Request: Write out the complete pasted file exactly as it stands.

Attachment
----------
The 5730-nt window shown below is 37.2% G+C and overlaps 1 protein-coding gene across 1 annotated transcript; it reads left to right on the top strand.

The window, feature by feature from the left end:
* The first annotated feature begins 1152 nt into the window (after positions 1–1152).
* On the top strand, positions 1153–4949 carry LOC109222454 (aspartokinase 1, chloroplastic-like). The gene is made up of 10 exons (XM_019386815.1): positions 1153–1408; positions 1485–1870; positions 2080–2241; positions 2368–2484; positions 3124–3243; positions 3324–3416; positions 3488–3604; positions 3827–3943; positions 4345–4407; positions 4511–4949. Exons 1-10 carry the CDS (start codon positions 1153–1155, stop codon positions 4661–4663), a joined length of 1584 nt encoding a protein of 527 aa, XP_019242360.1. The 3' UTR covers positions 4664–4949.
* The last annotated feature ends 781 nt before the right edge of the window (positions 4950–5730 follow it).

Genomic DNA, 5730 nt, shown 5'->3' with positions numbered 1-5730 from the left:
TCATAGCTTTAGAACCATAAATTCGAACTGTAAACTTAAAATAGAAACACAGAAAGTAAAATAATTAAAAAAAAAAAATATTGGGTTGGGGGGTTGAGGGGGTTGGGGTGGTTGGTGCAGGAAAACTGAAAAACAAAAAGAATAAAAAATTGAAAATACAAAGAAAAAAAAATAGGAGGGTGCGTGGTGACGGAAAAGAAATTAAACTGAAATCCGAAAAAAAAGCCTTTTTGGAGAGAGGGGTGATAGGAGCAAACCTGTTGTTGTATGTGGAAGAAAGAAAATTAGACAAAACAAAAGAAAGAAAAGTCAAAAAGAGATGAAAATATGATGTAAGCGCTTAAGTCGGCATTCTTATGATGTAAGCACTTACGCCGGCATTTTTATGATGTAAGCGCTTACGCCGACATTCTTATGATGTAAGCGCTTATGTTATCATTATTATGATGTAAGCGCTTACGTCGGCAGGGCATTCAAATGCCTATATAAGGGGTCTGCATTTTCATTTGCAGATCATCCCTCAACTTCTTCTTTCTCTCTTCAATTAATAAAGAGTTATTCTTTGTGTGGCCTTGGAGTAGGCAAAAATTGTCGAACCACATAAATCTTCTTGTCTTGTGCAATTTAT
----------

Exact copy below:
The 5730-nt window shown below is 37.2% G+C and overlaps 1 protein-coding gene across 1 annotated transcript; it reads left to right on the top strand.

The window, feature by feature from the left end:
* The first annotated feature begins 1152 nt into the window (after positions 1–1152).
* On the top strand, positions 1153–4949 carry LOC109222454 (aspartokinase 1, chloroplastic-like). The gene is made up of 10 exons (XM_019386815.1): positions 1153–1408; positions 1485–1870; positions 2080–2241; positions 2368–2484; positions 3124–3243; positions 3324–3416; positions 3488–3604; positions 3827–3943; positions 4345–4407; positions 4511–4949. Exons 1-10 carry the CDS (start codon positions 1153–1155, stop codon positions 4661–4663), a joined length of 1584 nt encoding a protein of 527 aa, XP_019242360.1. The 3' UTR covers positions 4664–4949.
* The last annotated feature ends 781 nt before the right edge of the window (positions 4950–5730 follow it).

Genomic DNA, 5730 nt, shown 5'->3' with positions numbered 1-5730 from the left:
TCATAGCTTTAGAACCATAAATTCGAACTGTAAACTTAAAATAGAAACACAGAAAGTAAAATAATTAAAAAAAAAAAATATTGGGTTGGGGGGTTGAGGGGGTTGGGGTGGTTGGTGCAGGAAAACTGAAAAACAAAAAGAATAAAAAATTGAAAATACAAAGAAAAAAAAATAGGAGGGTGCGTGGTGACGGAAAAGAAATTAAACTGAAATCCGAAAAAAAAGCCTTTTTGGAGAGAGGGGTGATAGGAGCAAACCTGTTGTTGTATGTGGAAGAAAGAAAATTAGACAAAACAAAAGAAAGAAAAGTCAAAAAGAGATGAAAATATGATGTAAGCGCTTAAGTCGGCATTCTTATGATGTAAGCACTTACGCCGGCATTTTTATGATGTAAGCGCTTACGCCGACATTCTTATGATGTAAGCGCTTATGTTATCATTATTATGATGTAAGCGCTTACGTCGGCAGGGCATTCAAATGCCTATATAAGGGGTCTGCATTTTCATTTGCAGATCATCCCTCAACTTCTTCTTTCTCTCTTCAATTAATAAAGAGTTATTCTTTGTGTGGCCTTGGAGTAGGCAAAAATTGTCGAACCACATAAATCTTCTTGTCTTGTGCAATTTAT